Now, in 2019 the American Medical Association (AMA) reaffirmed its rejection euthanasia and assisted suicide as contrary to medical ethics,12 so the AMA would presumable reject the bill's supposition that there can be a "medical standard of care" for either procedure. In this respect, the author of HB1020 may be looking to a future in which a medical standard of care is developed as a result of the legalization of physician assisted suicide.
When assisted suicide becomes "medical care"
Seven Canadian physicians have described what that future looks like.
"For refusing to collaborate in killing our patients," they write, "many of us now risk discipline and expulsion from the medical profession," are accused of human rights violations and "even called bigots."13
How did this come about?
An important part of the explanation is the Canadian Medical Association's (CMA) classification of assisted suicide and euthanasia as "therapeutic service[s]"14 and "legally permissible medical service[s]."15
Since there is no dispute that physicians have a professional obligation to provide or arrange for therapeutic medical services for their patients, the change in CMA policy implicitly made participation normative for the medical profession (and, by extension, for other health care workers and institutions). From that perspective, as the
Canadian physicians note, refusing to provide or arrange for euthanasia and assisted suicide services for legally eligible patients "became an exception requiring justification or excuse." Hence, discussion in Canada is now largely about "whether or under what circumstances physicians and institutions should be allowed to refuse to provide or collaborate in homicide and suicide."13
The seven Canadian
physicians authors can't be dismissed as outlying cranks. Almost 60 Canadian physicians from across the country endorsed the article, which appeared in the World Medical Association's professional journal. Signatories included a Canadian Medical Hall of Fame member known as the father of palliative care in North America,16,17 a member of an expert advisory group on euthanasia and assisted suicide convened by Canadian provinces and territories,18 and a regional director of palliative care who resigned when a health authority demanded that objecting hospices permit euthanasia and assisted suicide on their premises.19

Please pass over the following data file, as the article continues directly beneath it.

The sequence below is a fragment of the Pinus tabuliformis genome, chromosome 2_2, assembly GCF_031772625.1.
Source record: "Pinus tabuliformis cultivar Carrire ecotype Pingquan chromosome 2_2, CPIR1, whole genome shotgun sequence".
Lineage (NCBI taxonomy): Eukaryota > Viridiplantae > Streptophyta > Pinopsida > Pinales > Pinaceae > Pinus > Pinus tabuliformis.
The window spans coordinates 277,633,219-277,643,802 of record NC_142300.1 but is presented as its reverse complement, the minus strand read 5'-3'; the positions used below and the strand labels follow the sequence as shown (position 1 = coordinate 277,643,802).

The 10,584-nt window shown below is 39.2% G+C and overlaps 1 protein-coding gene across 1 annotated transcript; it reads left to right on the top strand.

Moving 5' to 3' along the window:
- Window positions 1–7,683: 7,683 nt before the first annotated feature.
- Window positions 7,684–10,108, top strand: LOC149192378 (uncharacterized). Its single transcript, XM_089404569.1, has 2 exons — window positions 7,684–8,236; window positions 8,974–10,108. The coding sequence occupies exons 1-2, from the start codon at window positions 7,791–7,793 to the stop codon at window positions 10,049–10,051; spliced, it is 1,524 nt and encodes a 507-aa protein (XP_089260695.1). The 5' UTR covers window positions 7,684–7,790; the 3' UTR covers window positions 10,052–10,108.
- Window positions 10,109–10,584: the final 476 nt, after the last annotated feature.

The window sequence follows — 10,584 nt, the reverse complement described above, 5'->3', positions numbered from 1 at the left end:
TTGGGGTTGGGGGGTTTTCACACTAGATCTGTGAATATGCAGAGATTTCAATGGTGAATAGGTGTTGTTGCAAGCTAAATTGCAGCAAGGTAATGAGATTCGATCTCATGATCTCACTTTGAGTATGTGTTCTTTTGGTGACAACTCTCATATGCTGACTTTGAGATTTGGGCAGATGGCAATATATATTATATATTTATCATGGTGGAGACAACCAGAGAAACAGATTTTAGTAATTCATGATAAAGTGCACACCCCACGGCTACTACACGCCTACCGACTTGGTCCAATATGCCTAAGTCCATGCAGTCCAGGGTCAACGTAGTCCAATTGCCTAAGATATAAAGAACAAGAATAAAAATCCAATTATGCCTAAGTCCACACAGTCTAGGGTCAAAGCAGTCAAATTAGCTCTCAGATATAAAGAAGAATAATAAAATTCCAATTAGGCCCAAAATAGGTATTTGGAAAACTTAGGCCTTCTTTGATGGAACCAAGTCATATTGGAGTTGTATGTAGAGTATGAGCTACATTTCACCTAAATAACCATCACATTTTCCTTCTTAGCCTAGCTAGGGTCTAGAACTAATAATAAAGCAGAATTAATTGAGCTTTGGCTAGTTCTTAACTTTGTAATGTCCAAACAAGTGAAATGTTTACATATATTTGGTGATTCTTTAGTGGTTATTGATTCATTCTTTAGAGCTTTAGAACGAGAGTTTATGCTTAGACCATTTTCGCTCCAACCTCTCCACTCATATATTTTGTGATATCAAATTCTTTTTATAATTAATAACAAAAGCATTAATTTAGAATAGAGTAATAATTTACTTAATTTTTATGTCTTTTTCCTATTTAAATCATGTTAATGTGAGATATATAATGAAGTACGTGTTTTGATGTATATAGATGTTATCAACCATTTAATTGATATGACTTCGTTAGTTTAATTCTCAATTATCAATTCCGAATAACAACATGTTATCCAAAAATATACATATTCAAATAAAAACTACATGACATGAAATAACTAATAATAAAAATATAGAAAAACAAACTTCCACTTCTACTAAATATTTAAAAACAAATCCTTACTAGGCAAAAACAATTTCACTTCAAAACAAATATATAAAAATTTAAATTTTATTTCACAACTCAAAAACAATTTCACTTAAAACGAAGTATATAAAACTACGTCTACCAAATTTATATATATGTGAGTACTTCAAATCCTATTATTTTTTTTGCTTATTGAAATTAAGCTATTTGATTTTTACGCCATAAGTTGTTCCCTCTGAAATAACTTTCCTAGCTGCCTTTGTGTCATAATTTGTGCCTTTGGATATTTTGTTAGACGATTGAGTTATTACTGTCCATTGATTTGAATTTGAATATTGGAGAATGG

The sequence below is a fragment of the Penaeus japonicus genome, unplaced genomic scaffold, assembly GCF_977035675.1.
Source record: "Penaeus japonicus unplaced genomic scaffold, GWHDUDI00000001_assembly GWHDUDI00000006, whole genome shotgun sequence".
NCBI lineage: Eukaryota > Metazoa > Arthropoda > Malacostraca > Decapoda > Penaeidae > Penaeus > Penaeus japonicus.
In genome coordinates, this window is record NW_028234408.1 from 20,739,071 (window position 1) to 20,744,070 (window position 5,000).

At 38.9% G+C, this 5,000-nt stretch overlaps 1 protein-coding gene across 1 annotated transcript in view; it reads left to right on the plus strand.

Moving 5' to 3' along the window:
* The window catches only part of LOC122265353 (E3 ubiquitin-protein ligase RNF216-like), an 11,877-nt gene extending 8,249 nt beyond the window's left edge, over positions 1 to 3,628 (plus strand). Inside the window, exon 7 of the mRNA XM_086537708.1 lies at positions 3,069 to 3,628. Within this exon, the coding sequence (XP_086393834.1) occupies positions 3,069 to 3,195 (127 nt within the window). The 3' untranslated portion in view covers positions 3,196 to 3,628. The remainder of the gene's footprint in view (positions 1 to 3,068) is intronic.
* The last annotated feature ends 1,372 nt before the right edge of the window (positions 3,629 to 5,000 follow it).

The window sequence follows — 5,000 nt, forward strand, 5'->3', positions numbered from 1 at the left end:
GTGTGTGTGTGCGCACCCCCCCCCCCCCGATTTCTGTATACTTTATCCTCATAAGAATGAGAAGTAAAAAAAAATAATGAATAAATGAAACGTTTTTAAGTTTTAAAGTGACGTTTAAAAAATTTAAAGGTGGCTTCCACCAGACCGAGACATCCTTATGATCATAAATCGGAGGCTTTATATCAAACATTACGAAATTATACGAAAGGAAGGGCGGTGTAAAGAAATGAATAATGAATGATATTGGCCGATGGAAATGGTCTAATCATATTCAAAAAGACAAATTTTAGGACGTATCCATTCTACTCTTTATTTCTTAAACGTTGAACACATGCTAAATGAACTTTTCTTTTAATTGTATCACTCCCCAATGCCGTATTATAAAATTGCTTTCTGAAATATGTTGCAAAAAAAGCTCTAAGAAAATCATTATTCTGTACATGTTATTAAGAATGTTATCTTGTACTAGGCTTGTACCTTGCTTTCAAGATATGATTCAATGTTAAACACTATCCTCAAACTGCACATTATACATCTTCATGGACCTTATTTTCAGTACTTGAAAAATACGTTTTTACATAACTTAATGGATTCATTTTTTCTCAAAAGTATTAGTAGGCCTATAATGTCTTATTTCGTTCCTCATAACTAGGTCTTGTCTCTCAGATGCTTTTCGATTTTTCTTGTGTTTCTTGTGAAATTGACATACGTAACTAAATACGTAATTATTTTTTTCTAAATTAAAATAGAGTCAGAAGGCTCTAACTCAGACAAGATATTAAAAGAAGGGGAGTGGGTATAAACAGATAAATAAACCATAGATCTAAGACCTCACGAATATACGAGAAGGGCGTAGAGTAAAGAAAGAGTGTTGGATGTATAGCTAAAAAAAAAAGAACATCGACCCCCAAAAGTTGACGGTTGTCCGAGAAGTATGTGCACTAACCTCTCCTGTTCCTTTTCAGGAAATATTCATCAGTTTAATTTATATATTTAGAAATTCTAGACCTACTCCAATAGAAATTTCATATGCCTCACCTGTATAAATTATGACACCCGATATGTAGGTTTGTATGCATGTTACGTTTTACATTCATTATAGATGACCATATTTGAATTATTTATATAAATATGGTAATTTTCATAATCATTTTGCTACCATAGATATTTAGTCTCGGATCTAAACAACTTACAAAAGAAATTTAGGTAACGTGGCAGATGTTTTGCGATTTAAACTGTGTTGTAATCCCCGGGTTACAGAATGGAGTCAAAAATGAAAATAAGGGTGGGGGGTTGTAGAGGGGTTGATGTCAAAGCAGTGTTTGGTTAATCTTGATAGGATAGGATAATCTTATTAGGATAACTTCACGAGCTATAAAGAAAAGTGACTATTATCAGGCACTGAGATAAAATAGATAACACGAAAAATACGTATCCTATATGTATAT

Thus, in the long term, statutory affirmation that assisted suicide is not only permitted but is a form of "medical care" would likely have serious adverse consequences for objecting Indiana physicians.
1. US, HB 1020, End of life options, 121st Gen Assembly, 2nd Reg Sess, Ind, 2020 [Internet]. Indianapolis: Indiana General Assembly; 2020 Jan 7 [cited 2020 Jan 14].
2. US, HB 1561, End of life options, 120th Gen Assembly, 1st Reg Sess, Ind, 2017 [Internet]. Indianapolis: Indiana General Assembly; 2017 Jan 23 [cited 2020 Jan 14].
3. US, HB 1157, End of life options, 120th Gen Assembly, 2nd Reg Sess, Ind, 2018 [Internet]. Indianapolis: Indiana General Assembly; 2018 Jul 1 [cited 2020 Jan 14].
4. US, HB 1184, End of life options, 121st Gen Assembly, 1st Reg Sess, Ind, 2019 [Internet]. Indianapolis: Indiana General Assembly; 2019 Jul 1 [cited 2020 Jan 14].
5. Hussein F. Indiana lawmaker proposes assisted suicide bill. Indianapolis Star [Internet]. 2018 Jan 4 [cited 2020 Jan 14].
6. Arthur V. Assisted suicide legislation stalls in Indiana. Today's Catholic (Fort Wayne, IN) [Internet]. 2019 Apr 4 [cited 2020 Jan 14].
7. Indiana: House Bill 1020 (2020): End of life options [Internet]. Powell River (BC): Protection of Conscience Project; 2020 Jan 14 [cited 2020 Jan 14].
8. "'Attending physician' means the licensed physician who has the primary responsibility for the treatment and care of the patient. For purposes of IC 16-36-5, the term includes a physician licensed in another state." IN Code § 16-18-2-29 (2018) [Internet]. Mountainview, CA: Justia [cited 2020 Jan 14].
The term is undefined, so it appears to refer to any licensed physician.
10. For "health care facility" see IN Code § 16-18-2-161 (2018) [Internet]. Mountainview, CA: Justia [cited 2020 Jan 14].
11. For "health care provider" see IN Code § 16-18-2-163 (2018) [Internet]. Mountainview, CA: Justia [cited 2020 Jan 14]
12. Frellick M. AMA Reaffirms Stance Against Physician-Aided Death. Medscape [Internet]. 2019 Jun 11 [cited 2020 Jan 14].
Leiva R, Cottle MM, Ferrier C, Harding SR, Lau T, Scott JF. Euthanasia in Canada: A Cautionary Tale. WMJ 2018 Sep [cited 2020 Jan 14]; 64:3 17-23.
14. Doctor-assisted suicide a therapeutic service, says Canadian Medical Association [Internet]. CBC News; 2015 Feb 06 [cited 2020 Jan 14]. Emphasis added.
15. CMA Policy: Medical Assistance in Dying [Internet]. Canadian Medical Association; 2017 May [cited 2020 Jan 14]. Emphasis added.
16. (Dr. Balfour Mount). Phillips D. Balfour Mount [Internet]. Montreal (Quebec): McGill University; 2016 May 03 [cited 2020 Jan 14].
17. The Canadian Medical Hall of Fame. Dr. Balfour Mount, 2018 Inductee [Internet]. [cited 2020 Jan 14].
18. (Dr. Nuala Kenny). Provincial-Territorial Expert Advisory Group on Physician-Assisted Dying. Final Report [Internet]. Toronto (Ont): Government of Ontario, Ministry of Health and Long Term Care; 2015 Nov 30 [cited 2020 Jan 14].
19. (Dr. Dr. Neil Hilliard). Fayerman P. Delta hospice rebels against Fraser Health's mandate to provide medical assistance in dying [Internet]. Vancouver Sun; 2018 Feb 06 [2020 Jan 14].